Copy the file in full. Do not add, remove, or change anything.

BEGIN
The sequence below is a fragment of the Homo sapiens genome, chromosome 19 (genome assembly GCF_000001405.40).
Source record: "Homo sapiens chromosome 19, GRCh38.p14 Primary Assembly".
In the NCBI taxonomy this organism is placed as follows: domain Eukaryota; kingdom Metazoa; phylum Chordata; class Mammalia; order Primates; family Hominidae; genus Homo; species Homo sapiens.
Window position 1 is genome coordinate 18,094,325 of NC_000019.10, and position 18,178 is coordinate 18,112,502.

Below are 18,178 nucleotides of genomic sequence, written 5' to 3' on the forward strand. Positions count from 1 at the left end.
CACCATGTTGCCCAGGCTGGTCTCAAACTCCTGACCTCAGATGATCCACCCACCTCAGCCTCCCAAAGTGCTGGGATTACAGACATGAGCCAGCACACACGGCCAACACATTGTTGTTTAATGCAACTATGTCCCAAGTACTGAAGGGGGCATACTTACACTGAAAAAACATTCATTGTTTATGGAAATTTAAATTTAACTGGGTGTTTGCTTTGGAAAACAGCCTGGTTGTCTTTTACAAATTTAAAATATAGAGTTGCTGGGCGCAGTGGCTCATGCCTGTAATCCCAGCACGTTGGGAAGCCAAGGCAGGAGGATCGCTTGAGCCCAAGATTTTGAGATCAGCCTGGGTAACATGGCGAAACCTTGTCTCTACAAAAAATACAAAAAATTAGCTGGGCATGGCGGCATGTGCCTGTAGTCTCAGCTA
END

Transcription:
The sequence below is a fragment of the Homo sapiens genome, chromosome 19 (genome assembly GCF_000001405.40).
Source record: "Homo sapiens chromosome 19, GRCh38.p14 Primary Assembly".
In the NCBI taxonomy this organism is placed as follows: domain Eukaryota; kingdom Metazoa; phylum Chordata; class Mammalia; order Primates; family Hominidae; genus Homo; species Homo sapiens.
Window position 1 is genome coordinate 18,094,325 of NC_000019.10, and position 18,178 is coordinate 18,112,502.

Below are 18,178 nucleotides of genomic sequence, written 5' to 3' on the forward strand. Positions count from 1 at the left end.
CACCATGTTGCCCAGGCTGGTCTCAAACTCCTGACCTCAGATGATCCACCCACCTCAGCCTCCCAAAGTGCTGGGATTACAGACATGAGCCAGCACACACGGCCAACACATTGTTGTTTAATGCAACTATGTCCCAAGTACTGAAGGGGGCATACTTACACTGAAAAAACATTCATTGTTTATGGAAATTTAAATTTAACTGGGTGTTTGCTTTGGAAAACAGCCTGGTTGTCTTTTACAAATTTAAAATATAGAGTTGCTGGGCGCAGTGGCTCATGCCTGTAATCCCAGCACGTTGGGAAGCCAAGGCAGGAGGATCGCTTGAGCCCAAGATTTTGAGATCAGCCTGGGTAACATGGCGAAACCTTGTCTCTACAAAAAATACAAAAAATTAGCTGGGCATGGCGGCATGTGCCTGTAGTCTCAGCTA